2. Methods

2.1. Study Setting. This study was conducted in Immunology Research and Molecular Biology Laboratories in the Microbiology and Immunology Department, Gastrointestinal Endoscopy Unit at Zagazig University Hospitals, and Scientific and Medical Research Center of Zagazig University, Faculty of Medicine, Zagazig University, Egypt, from January 2016 to May 2017.

2.2. Study Design. This is a cross-sectional study

2.3. Study Participants. One hundred and eighteen patients were enrolled in this study by systematic random sample. They attended Gastrointestinal Endoscopy Unit at Zagazig University Hospitals, Egypt, for diagnostic endoscopy suffering from upper GIT symptoms or for any other diagnostic purposes or patients with previously diagnosed gastric carcinoma attending for follow-up endoscopy.

Careful history was taken from all subjects as regards age, sex, symptoms they suffer from, medications, previous endoscopy or operations in the stomach, and other extra GIT diseases. Subjects, who were less than 18 years old and received antimicrobial therapy, H2-receptor blockers, proton-pump inhibitors, and nonsteroidal anti-inflammatory drugs 2 months prior to endoscopy were excluded from the study. The endoscopic findings of each patient were classified into four categories: gastritis, peptic ulcer, gastric cancer, and mixed lesions (combinations between ulcer, gastritis, and polyp or mass).

2.4. Ethics. Approval for the study was provided by Microbiology and Immunology Department Committee, Ethical Committee at Faculty of Medicine and Institutional Review Board (IRB). The ethical committee number is ZU-IRB: 22062-24-8-2015. All participants were informed about the nature and the purpose of the study and written informed consent was obtained.

2.5. Diagnosis of H. pylori Infection. For every patient, two biopsy specimens were taken from the antrum and fundus using a disinfected endoscope; one was examined by RUT, and the other one was placed in 0.1 ml of sterile saline solution and was stored in -80[degrees]C for DNA extraction and PCR [22].

(i) RUT was done by using commercial paper RUT according to the manufacturer's protocol (HelicotecUT[R] Plus; Catalog number HUp01, Strong Biotech Corporation, Taiwan). The biopsy specimen was transferred onto the test paper with the applicator included in the test kit. Color changes were observed within one hour.

(ii) DNA extraction and PCR amplification:

(a) DNA was extracted from biopsies using the genomic DNA purification system according to the manufacturer's instructions (QIAamp[R] DNA Mini kit; catalog number 51304, QIAGEN, Germany) and stored at -20[degrees]C until analysis.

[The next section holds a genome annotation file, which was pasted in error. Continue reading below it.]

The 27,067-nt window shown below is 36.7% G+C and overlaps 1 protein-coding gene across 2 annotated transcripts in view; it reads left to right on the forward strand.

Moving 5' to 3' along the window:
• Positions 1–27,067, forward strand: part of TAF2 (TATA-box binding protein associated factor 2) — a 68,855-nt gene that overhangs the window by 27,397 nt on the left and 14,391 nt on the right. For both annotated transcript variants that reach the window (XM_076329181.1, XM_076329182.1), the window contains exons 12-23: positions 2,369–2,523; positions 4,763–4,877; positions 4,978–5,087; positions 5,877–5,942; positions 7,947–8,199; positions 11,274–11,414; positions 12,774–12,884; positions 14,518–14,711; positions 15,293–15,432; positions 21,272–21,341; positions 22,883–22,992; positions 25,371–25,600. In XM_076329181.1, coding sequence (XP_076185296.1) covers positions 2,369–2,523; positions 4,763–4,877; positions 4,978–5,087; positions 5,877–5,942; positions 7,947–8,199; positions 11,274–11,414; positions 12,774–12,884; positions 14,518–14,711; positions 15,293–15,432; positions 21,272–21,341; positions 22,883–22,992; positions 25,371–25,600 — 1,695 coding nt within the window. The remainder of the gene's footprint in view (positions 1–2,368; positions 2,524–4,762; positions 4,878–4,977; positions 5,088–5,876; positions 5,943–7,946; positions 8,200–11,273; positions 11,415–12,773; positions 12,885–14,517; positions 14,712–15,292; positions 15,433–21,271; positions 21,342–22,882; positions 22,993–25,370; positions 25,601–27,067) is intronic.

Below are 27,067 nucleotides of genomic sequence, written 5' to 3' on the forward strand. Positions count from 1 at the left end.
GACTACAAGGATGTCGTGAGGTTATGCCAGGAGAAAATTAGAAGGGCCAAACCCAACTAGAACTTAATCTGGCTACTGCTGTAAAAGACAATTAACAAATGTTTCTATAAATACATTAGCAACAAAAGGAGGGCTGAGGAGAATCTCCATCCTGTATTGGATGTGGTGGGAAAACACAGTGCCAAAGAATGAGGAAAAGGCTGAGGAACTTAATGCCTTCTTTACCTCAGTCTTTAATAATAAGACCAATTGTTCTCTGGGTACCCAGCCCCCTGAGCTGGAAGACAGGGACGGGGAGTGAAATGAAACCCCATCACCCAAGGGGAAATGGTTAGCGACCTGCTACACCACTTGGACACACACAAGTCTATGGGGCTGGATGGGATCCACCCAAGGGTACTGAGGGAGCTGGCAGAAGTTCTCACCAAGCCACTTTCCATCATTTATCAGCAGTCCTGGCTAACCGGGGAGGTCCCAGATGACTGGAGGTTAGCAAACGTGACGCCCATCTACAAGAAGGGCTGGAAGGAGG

(b) A sequence of 294 bp in the ureC (glmM) gene was amplified by PCR (Maxime PCR Premix Kit (i-Taq), catalog number 25025, iNTRON Biotechnology, Korea). Maxime PCR Premix (i-Taq) beads were designed as a premixed format, freeze-dried into a pellet. They were kept at -20[degrees]C. When reconstituted, each bead contained 2.5 U of i-Taq DNA polymerase (from thermos thermophilus HB7), 200 [micro]M of each dNTPs, 10 mM Tris-HCl (pH 9.0), 50 mM KCL, 1.5 mM MgCl2, and 1x gel loading dye. It had every component for PCR, so PCR was done by adding a template DNA, primer set, and distilled water. It had gel loading buffer (1x) to do electrophoresis, so we did gel loading without any treatment. Primer pair used for ureC amplification was shown in Table 1. The amplification was carried out in a thermal cycler (Veriti[R] 96-Well Thermal Cycler, Applied Biosystems, Singapore) according to the following program: an initial denaturation step at 95[degrees]C for 10 min, followed by 35 cycles of denaturation at 95[degrees]C for 30 s, annealing at 55[degrees] C for 1 min, and a final extension step at 72[degrees] C for 5 min.

(c) Amplified PCR products were resolved by agarose gel electrophoresis (5V/60min) using 1,5% agarose in Tris Acetate-EDTA (TAE) buffer containing 0.5 ug/mL of ethidium bromide. Molecular size ladder of 100 bp (Roche, Lewes, East Sussex) was used to determine the size of the bands. The gel was viewed and photographed over the UV transilluminator at 320 nm.

2.6. Detection of Virulence Genes. All DNA extracts of positive cases of both RUT and PCR tests were subjected to molecular detection of virulence genes (cagA, iceA1, and iceA2)[23]. These genes were amplified by PCR (Maxime PCR Premix Kit (i-Taq), catalog number 25025, iNTRON Biotechnology, Korea). Primer pair used was shown in Table 1.

The amplification was carried out in a thermal cycler as previously mentioned in ureC (glmM) gene but the annealing temperature was 55[degrees]C for cagA, 56[degrees]C for iceA1, and 50[degrees]C for iceA2.

2.7. Statistical Analysis. Data were collected and coded, and all analyses were performed using Statistical Package for the Social Sciences software (SPSS version 20, Inc., Chicago, IL, USA.). Data were entered as variables, represented by tables.

A Chi-square test and Fisher's exact test were used to assess the association among the genotypes and between specific genotypes and upper gastrointestinal diseases. Mann-Whitney U test and t- test were used for calculation of mean difference between different groups. All analyses were 2-tailed. Results were considered statistically significant when P (probability) values were equal to or less than 0.05 at confidence interval (CI) 95%.